Dr. Montessori observed that children go through four quite distinct and noticeable periods of physical and psychological changes. As the needs of the child change at different stages of development, so must the environment change, and the experiences within that environment. What we offer the child at one stage is often not helpful at another stage, and sometimes even harmful.
We must realize that Human Tendencies are observable at all ages, but they manifest themselves differently. For example, during the ages 3-6, children explore through their senses, and during the ages 6-12, they explore through their imagination. The Montessori approach is the same at all ages, but the particular applications of the approach must change, according to the child’s needs.
Dr. Montessori described four planes (or stages) of development, each of which last six years:
- Birth to six (infancy)
- Six to twelve (childhood)
- Twelve to eighteen (adolescence)
- Eighteen to twenty-four (transition to adulthood)
The first three years of each plane show the most dramatic change; during the second half, the child stabilizes. The first and third planes of development have some parallels and similarities. They show the most dramatic development, and have many needs. The second and fourth planes are also similar. They are healthy, stable, strong periods of development.
The First Plane of Development
The most special characteristic of this plane is the Absorbent Mind. This makes the child of this age different from any other time of life. There is a very different capacity for learning. Through the Absorbent Mind, the child creates the person she will become. It enables the child to acquire the culture of her environment. To assist the child in this creative process, the adult should create a special, prepared environment.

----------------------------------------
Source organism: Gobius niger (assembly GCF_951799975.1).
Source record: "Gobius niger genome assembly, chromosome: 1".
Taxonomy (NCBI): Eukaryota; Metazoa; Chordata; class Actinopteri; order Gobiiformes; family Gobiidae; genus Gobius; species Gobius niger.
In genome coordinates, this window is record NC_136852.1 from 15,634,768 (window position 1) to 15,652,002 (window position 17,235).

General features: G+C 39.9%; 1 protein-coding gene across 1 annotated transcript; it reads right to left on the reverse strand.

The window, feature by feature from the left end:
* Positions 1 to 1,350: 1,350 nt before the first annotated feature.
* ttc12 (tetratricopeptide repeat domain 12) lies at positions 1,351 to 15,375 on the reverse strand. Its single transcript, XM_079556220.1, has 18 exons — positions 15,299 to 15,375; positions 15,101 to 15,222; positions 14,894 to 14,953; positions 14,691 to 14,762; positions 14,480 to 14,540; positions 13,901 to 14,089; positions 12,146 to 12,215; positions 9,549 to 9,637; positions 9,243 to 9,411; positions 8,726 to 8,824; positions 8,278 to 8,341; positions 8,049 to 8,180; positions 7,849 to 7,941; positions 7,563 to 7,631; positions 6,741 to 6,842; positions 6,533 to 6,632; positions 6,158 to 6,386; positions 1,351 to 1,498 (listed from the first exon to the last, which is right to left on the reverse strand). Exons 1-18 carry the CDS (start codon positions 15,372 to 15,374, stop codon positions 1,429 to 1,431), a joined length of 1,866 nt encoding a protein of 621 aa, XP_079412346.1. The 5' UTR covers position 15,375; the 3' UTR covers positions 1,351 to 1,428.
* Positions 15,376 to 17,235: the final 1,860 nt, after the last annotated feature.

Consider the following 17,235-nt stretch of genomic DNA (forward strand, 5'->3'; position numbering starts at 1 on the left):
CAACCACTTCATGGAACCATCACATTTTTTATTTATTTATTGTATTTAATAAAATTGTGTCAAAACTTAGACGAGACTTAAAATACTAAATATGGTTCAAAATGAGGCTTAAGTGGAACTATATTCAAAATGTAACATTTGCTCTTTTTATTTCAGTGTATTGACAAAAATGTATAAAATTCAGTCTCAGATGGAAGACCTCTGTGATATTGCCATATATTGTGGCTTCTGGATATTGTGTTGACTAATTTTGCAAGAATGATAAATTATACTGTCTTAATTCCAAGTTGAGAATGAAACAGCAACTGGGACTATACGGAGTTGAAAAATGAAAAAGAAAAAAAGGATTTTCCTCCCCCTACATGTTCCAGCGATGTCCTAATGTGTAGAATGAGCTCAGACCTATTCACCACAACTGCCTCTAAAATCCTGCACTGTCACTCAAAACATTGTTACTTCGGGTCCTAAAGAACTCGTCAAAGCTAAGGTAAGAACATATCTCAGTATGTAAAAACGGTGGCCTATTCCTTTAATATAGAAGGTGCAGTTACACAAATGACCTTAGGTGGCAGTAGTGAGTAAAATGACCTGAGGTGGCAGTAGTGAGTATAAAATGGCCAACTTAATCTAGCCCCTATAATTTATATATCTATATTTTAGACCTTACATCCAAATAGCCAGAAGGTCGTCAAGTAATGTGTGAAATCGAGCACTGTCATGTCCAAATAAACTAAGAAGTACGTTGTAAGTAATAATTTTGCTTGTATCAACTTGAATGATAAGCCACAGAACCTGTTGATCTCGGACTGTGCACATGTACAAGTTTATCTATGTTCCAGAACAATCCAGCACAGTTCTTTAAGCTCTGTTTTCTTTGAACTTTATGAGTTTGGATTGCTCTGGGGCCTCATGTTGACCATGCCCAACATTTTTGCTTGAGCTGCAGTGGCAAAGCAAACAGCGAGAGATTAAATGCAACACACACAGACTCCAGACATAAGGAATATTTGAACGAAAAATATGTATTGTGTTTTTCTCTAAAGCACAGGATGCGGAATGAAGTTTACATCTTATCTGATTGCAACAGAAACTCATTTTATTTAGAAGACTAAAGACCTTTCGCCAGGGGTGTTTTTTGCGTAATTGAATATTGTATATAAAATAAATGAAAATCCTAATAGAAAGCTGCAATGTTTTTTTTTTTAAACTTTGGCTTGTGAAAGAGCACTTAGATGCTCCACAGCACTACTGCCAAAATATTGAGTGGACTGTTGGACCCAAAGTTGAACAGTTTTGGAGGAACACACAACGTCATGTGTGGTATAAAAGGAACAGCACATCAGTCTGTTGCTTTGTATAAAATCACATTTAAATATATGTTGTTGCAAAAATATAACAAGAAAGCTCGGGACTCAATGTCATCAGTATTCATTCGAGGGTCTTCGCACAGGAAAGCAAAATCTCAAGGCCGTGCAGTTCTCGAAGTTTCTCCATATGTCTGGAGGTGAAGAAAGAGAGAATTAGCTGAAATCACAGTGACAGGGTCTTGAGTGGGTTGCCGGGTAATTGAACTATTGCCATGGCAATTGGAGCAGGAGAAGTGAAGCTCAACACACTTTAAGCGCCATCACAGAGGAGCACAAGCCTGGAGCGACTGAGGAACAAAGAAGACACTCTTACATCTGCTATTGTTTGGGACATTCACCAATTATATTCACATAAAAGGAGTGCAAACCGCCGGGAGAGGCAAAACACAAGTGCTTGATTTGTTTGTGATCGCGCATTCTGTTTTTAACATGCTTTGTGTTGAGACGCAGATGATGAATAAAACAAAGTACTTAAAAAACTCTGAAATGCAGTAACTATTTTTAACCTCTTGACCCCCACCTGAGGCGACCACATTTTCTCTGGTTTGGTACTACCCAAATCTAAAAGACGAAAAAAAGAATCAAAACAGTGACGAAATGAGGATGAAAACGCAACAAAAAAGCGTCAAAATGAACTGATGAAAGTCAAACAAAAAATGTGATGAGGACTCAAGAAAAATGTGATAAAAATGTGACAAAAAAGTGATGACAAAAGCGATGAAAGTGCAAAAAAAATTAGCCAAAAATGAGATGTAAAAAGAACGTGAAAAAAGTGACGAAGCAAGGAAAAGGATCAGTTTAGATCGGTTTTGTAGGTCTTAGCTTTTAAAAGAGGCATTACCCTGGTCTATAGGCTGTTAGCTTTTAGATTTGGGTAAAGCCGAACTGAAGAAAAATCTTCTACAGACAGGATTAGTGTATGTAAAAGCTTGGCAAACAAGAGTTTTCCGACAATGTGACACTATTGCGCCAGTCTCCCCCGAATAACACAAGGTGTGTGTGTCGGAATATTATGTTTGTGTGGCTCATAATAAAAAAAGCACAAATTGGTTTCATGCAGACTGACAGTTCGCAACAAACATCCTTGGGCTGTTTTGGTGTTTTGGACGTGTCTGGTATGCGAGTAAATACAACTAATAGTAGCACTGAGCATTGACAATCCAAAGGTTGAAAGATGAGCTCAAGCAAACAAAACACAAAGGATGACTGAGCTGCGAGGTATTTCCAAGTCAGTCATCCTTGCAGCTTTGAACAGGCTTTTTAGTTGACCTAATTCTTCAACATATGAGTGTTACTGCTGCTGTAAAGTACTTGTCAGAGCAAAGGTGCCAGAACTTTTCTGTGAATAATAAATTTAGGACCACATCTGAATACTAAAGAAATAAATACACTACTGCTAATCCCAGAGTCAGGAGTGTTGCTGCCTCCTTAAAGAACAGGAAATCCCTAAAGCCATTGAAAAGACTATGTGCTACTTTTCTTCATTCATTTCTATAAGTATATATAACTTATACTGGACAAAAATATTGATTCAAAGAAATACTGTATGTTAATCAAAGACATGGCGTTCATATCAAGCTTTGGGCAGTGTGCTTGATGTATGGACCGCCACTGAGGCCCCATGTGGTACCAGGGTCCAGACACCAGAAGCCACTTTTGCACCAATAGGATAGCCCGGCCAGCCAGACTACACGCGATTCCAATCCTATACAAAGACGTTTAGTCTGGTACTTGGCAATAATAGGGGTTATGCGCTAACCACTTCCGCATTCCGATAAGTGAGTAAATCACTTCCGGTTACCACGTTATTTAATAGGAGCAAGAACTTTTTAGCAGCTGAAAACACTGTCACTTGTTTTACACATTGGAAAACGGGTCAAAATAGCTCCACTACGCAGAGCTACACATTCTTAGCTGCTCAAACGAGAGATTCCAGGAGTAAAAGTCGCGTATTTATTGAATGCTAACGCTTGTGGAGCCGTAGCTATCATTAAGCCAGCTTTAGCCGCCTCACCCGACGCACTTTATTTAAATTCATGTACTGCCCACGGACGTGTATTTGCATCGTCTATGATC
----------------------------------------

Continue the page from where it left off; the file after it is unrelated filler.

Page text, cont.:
The Sensitive Periods are strongest and most prevalent during this plane. The sensitive periods attract the Absorbent Mind, and facilitates the child’s learning of the skills necessary for the child’s survival. The intensity of interest during a sensitive period is unlike at any other time. It is rather like a flashlight that shines on a particular area giving the child a focal point.We should respond to that intensity of interest by making activities appropriate to that interest available.
The First Sub-Plane (birth to three years)
This is the most critical period of development. The greatest changes take place during the first 3 years of life. At this time, the child has what is called the unconscious Absorbent Mind. This means that she is not conscious of her actions and reactions. She does not act on a willed choice, nor have a conscious memory. She is very intent on using the five senses for exploring (a Human Tendency), and therefore, the adult must provide sensorial exploration, by letting her be a part of everyday life.
The Second Sub-Plane (three to six years)
At this stage, the child still has the Absorbent Mind, but she is now in the stage of the conscious Absorbent Mind. She realizes that she is learning. She is conscious of her thoughts, and the fact that she can think for herself. She must be allowed to actively participate in life around her, by using her hands. The child at this stage needs to do things by herself. She can only learn through her own experiences, by doing with her hands.
The Second Plane of Development